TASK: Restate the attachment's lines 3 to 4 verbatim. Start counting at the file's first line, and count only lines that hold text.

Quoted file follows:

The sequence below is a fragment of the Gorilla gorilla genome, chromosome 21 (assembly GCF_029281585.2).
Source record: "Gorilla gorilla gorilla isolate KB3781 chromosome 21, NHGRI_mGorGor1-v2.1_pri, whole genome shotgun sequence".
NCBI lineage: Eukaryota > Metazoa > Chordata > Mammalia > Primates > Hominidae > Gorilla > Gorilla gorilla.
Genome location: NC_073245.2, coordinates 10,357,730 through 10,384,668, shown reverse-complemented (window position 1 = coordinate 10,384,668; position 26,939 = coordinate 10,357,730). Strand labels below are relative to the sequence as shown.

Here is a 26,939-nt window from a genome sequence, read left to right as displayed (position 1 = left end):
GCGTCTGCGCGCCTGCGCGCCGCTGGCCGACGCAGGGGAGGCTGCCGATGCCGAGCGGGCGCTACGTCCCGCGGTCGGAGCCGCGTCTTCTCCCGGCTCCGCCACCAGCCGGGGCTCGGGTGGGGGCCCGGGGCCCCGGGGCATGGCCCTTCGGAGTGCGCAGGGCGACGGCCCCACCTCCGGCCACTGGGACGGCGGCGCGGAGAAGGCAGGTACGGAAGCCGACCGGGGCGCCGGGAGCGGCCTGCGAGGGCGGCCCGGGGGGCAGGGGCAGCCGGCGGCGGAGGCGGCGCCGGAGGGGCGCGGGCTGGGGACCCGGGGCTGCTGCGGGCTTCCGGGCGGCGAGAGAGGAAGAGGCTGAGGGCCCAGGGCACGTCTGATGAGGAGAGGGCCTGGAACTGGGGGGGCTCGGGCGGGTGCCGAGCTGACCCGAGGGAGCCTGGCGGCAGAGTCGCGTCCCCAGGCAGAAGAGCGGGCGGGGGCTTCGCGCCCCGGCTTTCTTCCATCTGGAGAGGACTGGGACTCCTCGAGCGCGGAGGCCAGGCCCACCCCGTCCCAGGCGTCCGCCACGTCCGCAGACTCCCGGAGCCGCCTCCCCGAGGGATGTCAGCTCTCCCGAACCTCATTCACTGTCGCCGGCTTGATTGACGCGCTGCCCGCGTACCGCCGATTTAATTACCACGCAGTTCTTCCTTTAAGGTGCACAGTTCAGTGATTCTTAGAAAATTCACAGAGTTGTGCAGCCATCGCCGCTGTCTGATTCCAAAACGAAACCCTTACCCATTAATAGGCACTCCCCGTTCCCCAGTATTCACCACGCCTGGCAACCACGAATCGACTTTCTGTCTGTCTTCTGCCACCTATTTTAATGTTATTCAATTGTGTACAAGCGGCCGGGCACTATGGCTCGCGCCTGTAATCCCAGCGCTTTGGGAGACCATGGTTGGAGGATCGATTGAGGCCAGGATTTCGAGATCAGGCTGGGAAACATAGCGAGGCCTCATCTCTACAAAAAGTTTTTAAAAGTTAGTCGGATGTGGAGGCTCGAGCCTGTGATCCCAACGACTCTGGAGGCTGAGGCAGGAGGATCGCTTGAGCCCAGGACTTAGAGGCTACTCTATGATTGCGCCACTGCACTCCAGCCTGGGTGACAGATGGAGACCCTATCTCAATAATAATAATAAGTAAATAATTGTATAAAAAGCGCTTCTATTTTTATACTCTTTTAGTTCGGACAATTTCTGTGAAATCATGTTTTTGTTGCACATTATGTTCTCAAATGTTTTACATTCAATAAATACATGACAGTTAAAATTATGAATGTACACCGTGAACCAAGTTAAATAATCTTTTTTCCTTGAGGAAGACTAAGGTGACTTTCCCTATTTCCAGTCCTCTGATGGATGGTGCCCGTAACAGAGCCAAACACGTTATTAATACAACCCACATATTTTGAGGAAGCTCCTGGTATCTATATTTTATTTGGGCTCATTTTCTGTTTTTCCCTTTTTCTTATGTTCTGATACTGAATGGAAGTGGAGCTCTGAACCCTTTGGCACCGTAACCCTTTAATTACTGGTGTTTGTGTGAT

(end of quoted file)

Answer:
NCBI lineage: Eukaryota > Metazoa > Chordata > Mammalia > Primates > Hominidae > Gorilla > Gorilla gorilla.
Genome location: NC_073245.2, coordinates 10,357,730 through 10,384,668, shown reverse-complemented (window position 1 = coordinate 10,384,668; position 26,939 = coordinate 10,357,730). Strand labels below are relative to the sequence as shown.